Inflammatory Breast Cancer: Clinical Implications of Genomic Alterations and Mutational Profiling
International Research Center, A.C.Camargo Cancer Center, São Paulo 01508-010, Brazil
Department of Clinical Genetics, University Hospital of Southern Denmark, 7100 Vejle, Denmark
Department of Genetics and Morphology, Institute of Biological Sciences, University of Brasília-UnB, Brasília 70910-900, Brazil
Department of Veterinary Surgery and Anesthesiology, School of Veterinary Medicine and Animal Science, São Paulo State University-UNESP, Botucatu 18618-681, Brazil
Department of Structural and Functional Biology, Institute of Biosciences, São Paulo State University-UNESP, Botucatu 18618-689, Brazil
Department of Mathematics and Computer Science, University of Southern Denmark, 5230 Odense, Denmark
Department of Breast and Gynecologic Oncology, Barretos Cancer Hospital, Pio XII Foundation, Barretos 14784-390, Brazil
Molecular Oncology Research Center, Barretos SP 14784-400, Brazil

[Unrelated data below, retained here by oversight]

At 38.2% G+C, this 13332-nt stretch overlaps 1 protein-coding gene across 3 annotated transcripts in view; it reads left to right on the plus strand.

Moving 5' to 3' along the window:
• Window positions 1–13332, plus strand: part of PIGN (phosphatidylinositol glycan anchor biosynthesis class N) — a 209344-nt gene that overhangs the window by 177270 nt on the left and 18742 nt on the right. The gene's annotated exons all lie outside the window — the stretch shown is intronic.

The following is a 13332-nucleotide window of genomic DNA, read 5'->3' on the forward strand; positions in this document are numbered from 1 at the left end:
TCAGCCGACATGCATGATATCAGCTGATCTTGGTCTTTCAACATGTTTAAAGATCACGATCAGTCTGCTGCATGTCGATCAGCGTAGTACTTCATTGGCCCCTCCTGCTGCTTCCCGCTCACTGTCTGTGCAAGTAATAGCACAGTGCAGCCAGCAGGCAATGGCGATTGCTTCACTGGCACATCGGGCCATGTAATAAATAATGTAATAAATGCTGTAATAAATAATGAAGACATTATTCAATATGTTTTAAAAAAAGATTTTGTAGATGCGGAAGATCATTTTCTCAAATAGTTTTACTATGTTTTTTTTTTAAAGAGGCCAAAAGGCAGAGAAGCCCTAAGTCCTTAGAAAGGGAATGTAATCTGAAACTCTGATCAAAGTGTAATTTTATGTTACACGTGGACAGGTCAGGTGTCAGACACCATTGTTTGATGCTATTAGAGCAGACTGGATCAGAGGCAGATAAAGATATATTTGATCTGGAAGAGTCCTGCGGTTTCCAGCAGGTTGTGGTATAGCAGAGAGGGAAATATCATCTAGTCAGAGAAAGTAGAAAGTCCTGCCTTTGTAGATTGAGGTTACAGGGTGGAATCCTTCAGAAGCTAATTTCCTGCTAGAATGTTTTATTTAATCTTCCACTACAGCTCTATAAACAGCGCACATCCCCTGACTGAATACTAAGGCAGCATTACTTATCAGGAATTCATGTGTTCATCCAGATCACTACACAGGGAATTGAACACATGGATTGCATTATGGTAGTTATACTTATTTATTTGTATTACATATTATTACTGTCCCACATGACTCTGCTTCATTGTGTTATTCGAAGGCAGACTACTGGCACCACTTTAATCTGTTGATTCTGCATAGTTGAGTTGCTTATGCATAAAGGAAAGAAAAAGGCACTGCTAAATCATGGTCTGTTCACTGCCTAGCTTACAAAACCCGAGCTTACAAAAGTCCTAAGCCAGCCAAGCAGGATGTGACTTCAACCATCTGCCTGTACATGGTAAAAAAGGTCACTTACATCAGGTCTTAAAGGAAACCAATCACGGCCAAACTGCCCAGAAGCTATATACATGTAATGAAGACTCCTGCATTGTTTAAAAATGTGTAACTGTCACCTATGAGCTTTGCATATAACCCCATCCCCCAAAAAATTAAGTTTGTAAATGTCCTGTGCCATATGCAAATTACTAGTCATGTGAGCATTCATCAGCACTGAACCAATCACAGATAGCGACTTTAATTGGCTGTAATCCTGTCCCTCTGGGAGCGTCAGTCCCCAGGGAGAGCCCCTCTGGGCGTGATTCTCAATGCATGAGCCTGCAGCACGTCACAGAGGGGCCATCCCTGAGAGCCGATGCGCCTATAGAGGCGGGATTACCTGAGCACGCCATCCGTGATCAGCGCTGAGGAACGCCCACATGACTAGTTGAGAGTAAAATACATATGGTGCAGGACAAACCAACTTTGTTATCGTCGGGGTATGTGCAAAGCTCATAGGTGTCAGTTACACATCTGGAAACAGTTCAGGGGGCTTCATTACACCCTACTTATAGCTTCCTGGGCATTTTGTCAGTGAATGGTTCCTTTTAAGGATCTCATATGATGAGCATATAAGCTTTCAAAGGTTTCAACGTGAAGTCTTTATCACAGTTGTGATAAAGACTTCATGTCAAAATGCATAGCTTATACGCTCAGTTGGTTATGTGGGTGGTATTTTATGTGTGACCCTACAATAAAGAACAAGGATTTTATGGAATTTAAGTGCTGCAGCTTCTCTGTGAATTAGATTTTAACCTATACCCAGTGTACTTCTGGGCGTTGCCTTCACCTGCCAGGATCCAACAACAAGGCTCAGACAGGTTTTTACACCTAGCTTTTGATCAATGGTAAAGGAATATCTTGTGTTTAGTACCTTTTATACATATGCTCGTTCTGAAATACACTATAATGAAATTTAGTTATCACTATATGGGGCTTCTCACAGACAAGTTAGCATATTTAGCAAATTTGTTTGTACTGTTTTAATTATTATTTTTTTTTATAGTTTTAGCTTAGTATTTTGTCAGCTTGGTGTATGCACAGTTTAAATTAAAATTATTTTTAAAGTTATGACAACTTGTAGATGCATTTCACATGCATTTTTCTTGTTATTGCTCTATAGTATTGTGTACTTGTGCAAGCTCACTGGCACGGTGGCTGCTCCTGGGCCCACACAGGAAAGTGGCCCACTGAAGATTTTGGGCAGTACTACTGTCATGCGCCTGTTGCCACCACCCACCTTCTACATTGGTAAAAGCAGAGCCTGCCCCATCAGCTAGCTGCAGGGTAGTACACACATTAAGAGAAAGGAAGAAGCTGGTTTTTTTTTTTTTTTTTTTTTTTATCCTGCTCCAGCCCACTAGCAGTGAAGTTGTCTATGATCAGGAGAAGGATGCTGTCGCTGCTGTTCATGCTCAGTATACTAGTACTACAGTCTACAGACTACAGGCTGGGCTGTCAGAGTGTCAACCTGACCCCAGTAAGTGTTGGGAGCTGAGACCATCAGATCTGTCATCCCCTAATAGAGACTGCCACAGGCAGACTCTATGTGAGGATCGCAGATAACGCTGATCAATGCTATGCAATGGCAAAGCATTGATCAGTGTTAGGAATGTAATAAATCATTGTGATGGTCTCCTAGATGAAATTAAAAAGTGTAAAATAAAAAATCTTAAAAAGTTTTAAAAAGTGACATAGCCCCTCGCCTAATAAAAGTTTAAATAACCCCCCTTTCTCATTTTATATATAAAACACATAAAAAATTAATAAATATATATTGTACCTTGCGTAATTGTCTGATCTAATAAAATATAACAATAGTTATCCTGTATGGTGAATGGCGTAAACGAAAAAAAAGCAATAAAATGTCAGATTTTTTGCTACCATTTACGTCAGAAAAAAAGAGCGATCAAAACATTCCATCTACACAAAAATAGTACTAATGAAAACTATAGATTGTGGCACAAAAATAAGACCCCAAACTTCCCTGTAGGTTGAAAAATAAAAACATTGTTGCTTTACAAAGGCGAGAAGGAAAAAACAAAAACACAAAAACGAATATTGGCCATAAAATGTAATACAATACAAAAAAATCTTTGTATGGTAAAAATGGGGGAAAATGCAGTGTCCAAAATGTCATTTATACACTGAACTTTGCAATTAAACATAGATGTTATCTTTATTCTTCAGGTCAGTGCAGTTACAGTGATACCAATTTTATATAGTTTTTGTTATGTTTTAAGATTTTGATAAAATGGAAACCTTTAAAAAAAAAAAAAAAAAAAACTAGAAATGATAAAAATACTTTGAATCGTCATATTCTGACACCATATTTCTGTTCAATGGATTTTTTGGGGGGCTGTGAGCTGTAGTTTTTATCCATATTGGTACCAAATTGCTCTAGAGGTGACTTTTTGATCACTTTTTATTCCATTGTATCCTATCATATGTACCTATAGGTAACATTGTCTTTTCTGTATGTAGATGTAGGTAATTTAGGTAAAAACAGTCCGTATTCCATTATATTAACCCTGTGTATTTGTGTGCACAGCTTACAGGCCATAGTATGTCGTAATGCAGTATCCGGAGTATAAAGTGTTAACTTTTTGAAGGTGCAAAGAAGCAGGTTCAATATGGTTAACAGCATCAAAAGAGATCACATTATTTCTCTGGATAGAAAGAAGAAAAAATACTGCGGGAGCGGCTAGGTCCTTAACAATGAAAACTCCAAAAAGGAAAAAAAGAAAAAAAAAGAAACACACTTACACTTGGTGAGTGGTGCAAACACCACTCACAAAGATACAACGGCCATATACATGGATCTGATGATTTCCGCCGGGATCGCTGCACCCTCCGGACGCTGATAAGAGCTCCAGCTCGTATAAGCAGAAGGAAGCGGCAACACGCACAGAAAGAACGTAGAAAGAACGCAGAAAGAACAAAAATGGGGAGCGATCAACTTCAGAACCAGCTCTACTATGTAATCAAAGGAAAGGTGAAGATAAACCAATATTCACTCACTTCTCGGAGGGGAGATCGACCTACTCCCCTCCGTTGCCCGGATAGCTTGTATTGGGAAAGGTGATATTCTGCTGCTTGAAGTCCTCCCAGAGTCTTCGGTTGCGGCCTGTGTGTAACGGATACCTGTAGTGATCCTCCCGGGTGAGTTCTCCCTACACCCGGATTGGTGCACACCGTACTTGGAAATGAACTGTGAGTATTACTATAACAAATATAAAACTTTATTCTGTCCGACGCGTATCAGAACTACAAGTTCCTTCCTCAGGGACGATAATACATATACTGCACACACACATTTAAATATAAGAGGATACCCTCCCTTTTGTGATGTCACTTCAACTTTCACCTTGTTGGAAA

Diagnósticos da América (DASA), Barueri 01525-001, Brazil
Department of Pathology, A.C.Camargo Cancer Center, São Paulo 01525-001, Brazil
TUM School of Life Sciences Weihenstephan, Technical University of Munich, 85354 Freising, Germany
Institute of Regional Health Research, University of Southern Denmark, 500 Odense, Denmark
Author to whom correspondence should be addressed.
F.L.C.F. and R.A.R.V. contributed equally to this work.
Received: 28 August 2020 / Revised: 28 September 2020 / Accepted: 29 September 2020 / Published: 30 September 2020
Inflammatory breast cancer (IBC) is an aggressive disease with high mortality rates. Nowadays, there is no targeted treatment for this tumor type. Based on this context, we investigated the molecular profile of this disease by using well-established methodologies (high-resolution microarray platform, targeted next-generation sequencing, and immunohistochemistry) that have proven potential to unveil cancer biomarkers. We found alterations related to IBC aggressiveness and metastasis (gains of MDM4, losses of CHL1, and high homologous recombination deficiency scores), and worse overall survival (variants in HR and mismatch repair genes). We also compared the mutational profiling of our cases with literature data, which includes both non-IBC and IBC cases, validating our findings. Overall, we describe genetic alterations with the potential to be used as prognostic or predictive biomarkers and ultimately improve IBC patients’ care.